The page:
Saudi Aramco, Saudi Arabia’s huge national oil corporation, has reportedly been forced into revising the valuation it hoped to achieve through its impending IPO down to $1.7 trillion from $2 trillion. The more modest target valuation is said to be the result of muted investor demand for the IPO planned for December 12th. That’s despite the fact members of Saudi Arabia’s extended royal family and wealthy local businessmen are being strong armed into investing in the IPO, which will see a 1.5% stake in Aramco listed on Riyadh’s Tadawul stock exchange.
Saudi Arabia’s Crown Prince Mohammed bin Salman hopes to raise between $24 billion and $25.6 billion through the sale, with the cash earmarked for transforming the desert kingdom’s economy into one less dependent on oil. Since the plan to float Aramco as a public company was first mooted a few years ago, the level of proposed valuations that have drifted out of Saudi Arabia have met with scepticism from international investors.
No one is doubting that Saudi Aramco, which claimed net income of $111 billion last year, is a hugely valuable company. It’s the world’s largest oil producer and has the exclusive rights to Saudi Arabia’s reserves. The company is behind one barrel of oil in every eight produced globally. However, there are doubts around the huge valuations the Crown Prince has put forward.
He originally hoped selling a 5% stake in the company, through a combination of a local listing and another on a major international exchange, could bring in as much as $100 billion. But a $2 trillion valuation has proven too rich for investors who need to be convinced of the business merits of the IPO, as opposed to the local Saudi elite pressured into supporting it. It has been reported that Saudi Arabia hopes to sell Aramco shares to as many as 7 million of the country’s 33 million citizens.
Independent investors are understandably concerned about corporate governance in a company that has until now been shrouded in secrecy. Saudi Arabia’s rulers don’t generally have a reputation for being open and transparent. And recent events such as the murder of journalist Jamal Khashoggi, an outspoken dissident and regime critic, in the kingdom’s Istanbul embassy last year, haven’t helped.
However, even at the lower end of the valuation, a $1.7 trillion price tag will put Aramco far ahead of Apple’s $1.2 trillion as the most valuable public company in the world. It was expected that even the sale of just 1.5% of the company would represent the largest ever IPO in history based on the sum raised. But at the lower valuation that now looks likely, the IPO may fall short of the $25 billion raised by Alibaba when it floated on the New York Stock Exchange in 2014.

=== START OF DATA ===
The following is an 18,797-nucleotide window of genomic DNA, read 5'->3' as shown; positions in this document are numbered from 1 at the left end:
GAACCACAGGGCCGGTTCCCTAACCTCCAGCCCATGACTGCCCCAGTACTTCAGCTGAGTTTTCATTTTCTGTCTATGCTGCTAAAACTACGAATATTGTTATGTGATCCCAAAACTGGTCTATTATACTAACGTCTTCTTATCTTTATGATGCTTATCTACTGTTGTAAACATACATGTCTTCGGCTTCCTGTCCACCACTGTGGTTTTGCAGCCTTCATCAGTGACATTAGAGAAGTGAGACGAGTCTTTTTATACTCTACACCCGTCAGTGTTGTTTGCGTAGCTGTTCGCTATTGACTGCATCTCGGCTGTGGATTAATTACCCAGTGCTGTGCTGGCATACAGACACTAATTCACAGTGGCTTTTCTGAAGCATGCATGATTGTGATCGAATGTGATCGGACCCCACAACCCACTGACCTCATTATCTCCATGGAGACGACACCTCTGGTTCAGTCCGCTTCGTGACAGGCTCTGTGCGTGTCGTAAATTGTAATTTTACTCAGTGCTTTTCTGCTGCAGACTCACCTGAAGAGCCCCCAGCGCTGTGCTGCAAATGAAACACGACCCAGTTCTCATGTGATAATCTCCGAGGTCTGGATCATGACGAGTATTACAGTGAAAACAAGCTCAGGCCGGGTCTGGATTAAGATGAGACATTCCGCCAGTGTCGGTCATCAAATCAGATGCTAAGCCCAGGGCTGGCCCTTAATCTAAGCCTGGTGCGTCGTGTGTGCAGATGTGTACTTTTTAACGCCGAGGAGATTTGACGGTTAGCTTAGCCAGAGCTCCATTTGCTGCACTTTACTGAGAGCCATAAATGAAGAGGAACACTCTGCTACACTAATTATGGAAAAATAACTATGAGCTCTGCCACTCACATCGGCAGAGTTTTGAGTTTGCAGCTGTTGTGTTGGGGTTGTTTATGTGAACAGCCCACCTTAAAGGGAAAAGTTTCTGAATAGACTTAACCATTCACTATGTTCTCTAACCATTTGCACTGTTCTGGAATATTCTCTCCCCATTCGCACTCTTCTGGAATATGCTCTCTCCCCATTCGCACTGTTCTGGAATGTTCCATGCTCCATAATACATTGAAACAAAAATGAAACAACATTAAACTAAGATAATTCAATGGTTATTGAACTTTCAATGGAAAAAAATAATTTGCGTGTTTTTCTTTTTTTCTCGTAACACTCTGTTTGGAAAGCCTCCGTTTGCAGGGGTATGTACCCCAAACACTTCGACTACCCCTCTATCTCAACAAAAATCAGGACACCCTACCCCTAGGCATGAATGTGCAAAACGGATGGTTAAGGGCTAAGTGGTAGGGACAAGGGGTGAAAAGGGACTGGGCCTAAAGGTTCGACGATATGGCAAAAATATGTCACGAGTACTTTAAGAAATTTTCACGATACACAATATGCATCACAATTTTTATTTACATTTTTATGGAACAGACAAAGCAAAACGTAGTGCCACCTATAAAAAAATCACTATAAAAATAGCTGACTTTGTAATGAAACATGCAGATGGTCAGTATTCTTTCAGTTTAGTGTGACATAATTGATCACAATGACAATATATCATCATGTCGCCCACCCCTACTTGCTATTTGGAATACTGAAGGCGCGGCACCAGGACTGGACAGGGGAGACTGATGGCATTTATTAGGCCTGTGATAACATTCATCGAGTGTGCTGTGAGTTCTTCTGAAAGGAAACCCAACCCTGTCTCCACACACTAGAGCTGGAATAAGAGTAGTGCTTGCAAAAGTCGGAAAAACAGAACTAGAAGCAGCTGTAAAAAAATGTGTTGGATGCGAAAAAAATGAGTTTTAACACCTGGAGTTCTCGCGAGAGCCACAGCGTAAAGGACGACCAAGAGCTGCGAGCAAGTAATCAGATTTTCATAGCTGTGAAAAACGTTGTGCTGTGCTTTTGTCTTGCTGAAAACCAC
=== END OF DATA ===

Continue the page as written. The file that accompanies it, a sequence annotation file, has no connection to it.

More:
Aramco has made some changes to its IPO documents, removing sections that refer to U.S. financial rules around the sale of securities. That is being taken to suggest that for now the IPO will stick to a local listing focused on local investment capital, rather than launching an international roadshow. It remains to be seen if and when a dual listing might take place on a major international exchange – a development that London has shown ambition in attracting, to the extent LSE rules were changed to allow it to happen.
A broader concern of potential investors is how quickly the world might move away from reliance on the internal combustion engine and oil as a power source over the next couple of decades. The pace at which the climate crisis currently appears to be moving is leading many analysts to suspect that could potentially accelerate the pace of change. That could, potentially, lead to a drop in international demand for oil significant enough to hurt the long term revenue streams of Saudi Aramco enough to seriously undermine its proposed valuation. Regional instability, as evidenced by recent drone attacks on Saudi oil facilities that many believe, despite its denials, Iran to be behind, is another risk analysts do not believe is suitably priced into the current valuation.
Saudi Aramco’s IPO documents pledge a dividend of $75 billion to be paid out next year. At a valuation of $1.7 billion, that would represent a dividend yield of around 4.35%. That is relatively attractive and in line with the range within which the ‘super major’ giant oil companies currently pay out. Chevron will this year pay a dividend yield of 3.9% and Royal Dutch Shell 6.4%.